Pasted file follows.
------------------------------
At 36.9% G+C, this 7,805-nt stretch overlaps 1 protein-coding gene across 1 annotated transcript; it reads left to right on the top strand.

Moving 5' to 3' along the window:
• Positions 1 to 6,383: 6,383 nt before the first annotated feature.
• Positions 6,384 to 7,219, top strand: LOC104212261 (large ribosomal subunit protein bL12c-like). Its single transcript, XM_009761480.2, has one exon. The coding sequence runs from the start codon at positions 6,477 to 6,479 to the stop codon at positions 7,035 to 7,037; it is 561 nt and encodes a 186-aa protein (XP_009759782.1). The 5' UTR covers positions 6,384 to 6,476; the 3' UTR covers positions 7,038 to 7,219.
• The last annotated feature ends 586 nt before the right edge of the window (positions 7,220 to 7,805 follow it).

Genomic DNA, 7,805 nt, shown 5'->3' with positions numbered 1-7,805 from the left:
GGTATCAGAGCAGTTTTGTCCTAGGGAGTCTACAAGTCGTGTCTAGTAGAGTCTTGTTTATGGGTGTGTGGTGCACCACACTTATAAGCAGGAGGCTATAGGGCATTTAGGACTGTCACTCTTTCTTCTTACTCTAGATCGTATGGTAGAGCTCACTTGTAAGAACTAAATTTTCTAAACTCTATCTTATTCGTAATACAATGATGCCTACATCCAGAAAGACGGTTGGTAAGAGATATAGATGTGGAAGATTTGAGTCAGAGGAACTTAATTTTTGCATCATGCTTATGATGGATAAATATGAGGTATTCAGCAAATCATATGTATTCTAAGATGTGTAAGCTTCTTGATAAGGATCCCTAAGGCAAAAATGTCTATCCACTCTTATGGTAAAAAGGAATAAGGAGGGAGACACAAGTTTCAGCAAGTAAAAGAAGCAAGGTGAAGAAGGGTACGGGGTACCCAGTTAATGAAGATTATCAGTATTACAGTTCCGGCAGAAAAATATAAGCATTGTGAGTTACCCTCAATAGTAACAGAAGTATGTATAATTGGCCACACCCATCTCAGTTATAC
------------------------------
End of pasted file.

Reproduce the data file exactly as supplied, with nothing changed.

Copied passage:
At 36.9% G+C, this 7,805-nt stretch overlaps 1 protein-coding gene across 1 annotated transcript; it reads left to right on the top strand.

Moving 5' to 3' along the window:
• Positions 1 to 6,383: 6,383 nt before the first annotated feature.
• Positions 6,384 to 7,219, top strand: LOC104212261 (large ribosomal subunit protein bL12c-like). Its single transcript, XM_009761480.2, has one exon. The coding sequence runs from the start codon at positions 6,477 to 6,479 to the stop codon at positions 7,035 to 7,037; it is 561 nt and encodes a 186-aa protein (XP_009759782.1). The 5' UTR covers positions 6,384 to 6,476; the 3' UTR covers positions 7,038 to 7,219.
• The last annotated feature ends 586 nt before the right edge of the window (positions 7,220 to 7,805 follow it).

Genomic DNA, 7,805 nt, shown 5'->3' with positions numbered 1-7,805 from the left:
GGTATCAGAGCAGTTTTGTCCTAGGGAGTCTACAAGTCGTGTCTAGTAGAGTCTTGTTTATGGGTGTGTGGTGCACCACACTTATAAGCAGGAGGCTATAGGGCATTTAGGACTGTCACTCTTTCTTCTTACTCTAGATCGTATGGTAGAGCTCACTTGTAAGAACTAAATTTTCTAAACTCTATCTTATTCGTAATACAATGATGCCTACATCCAGAAAGACGGTTGGTAAGAGATATAGATGTGGAAGATTTGAGTCAGAGGAACTTAATTTTTGCATCATGCTTATGATGGATAAATATGAGGTATTCAGCAAATCATATGTATTCTAAGATGTGTAAGCTTCTTGATAAGGATCCCTAAGGCAAAAATGTCTATCCACTCTTATGGTAAAAAGGAATAAGGAGGGAGACACAAGTTTCAGCAAGTAAAAGAAGCAAGGTGAAGAAGGGTACGGGGTACCCAGTTAATGAAGATTATCAGTATTACAGTTCCGGCAGAAAAATATAAGCATTGTGAGTTACCCTCAATAGTAACAGAAGTATGTATAATTGGCCACACCCATCTCAGTTATAC